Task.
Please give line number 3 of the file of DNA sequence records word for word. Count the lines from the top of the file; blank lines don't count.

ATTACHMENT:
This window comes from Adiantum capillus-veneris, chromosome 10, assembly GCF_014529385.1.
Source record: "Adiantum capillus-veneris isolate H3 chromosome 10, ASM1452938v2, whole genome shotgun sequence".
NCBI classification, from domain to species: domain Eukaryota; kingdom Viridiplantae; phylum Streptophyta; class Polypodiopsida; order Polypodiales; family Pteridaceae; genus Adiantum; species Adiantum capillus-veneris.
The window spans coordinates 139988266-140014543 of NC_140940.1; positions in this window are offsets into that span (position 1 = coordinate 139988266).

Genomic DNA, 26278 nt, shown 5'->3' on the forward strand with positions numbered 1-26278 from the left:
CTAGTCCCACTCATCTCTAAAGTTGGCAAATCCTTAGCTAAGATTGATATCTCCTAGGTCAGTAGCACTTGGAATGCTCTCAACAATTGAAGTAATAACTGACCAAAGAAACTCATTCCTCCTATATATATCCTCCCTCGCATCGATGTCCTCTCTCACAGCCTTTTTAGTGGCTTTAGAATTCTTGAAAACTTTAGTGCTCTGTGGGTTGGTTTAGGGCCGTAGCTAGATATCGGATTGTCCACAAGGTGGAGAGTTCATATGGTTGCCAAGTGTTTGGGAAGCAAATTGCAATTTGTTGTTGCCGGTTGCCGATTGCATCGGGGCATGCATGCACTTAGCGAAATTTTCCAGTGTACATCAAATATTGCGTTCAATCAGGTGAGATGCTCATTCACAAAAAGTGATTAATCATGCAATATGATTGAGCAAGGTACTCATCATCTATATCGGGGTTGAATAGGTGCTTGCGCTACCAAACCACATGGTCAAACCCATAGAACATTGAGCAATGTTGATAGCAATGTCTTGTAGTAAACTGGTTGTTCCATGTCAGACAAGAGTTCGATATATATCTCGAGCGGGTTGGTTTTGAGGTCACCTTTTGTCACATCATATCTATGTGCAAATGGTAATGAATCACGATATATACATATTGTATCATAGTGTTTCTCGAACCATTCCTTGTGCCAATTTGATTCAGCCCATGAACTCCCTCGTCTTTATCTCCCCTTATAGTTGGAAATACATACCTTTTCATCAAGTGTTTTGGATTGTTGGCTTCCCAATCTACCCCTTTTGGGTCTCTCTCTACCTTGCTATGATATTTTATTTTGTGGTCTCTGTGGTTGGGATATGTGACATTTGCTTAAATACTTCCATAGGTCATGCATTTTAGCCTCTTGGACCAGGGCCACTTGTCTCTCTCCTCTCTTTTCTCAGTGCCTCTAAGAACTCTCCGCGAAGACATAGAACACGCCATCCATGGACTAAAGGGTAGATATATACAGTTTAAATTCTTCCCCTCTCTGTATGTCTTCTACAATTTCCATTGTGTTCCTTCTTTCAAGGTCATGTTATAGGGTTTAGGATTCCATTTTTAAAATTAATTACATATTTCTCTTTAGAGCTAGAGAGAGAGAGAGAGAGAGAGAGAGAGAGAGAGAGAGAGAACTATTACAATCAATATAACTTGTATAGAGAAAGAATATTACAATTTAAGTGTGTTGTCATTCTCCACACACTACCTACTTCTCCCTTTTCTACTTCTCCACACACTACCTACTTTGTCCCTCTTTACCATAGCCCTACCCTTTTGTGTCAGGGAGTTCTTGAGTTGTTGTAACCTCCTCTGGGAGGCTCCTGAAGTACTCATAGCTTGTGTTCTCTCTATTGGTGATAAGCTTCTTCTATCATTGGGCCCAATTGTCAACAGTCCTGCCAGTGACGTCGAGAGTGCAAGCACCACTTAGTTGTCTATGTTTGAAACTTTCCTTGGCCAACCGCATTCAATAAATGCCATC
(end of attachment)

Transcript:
NCBI classification, from domain to species: domain Eukaryota; kingdom Viridiplantae; phylum Streptophyta; class Polypodiopsida; order Polypodiales; family Pteridaceae; genus Adiantum; species Adiantum capillus-veneris.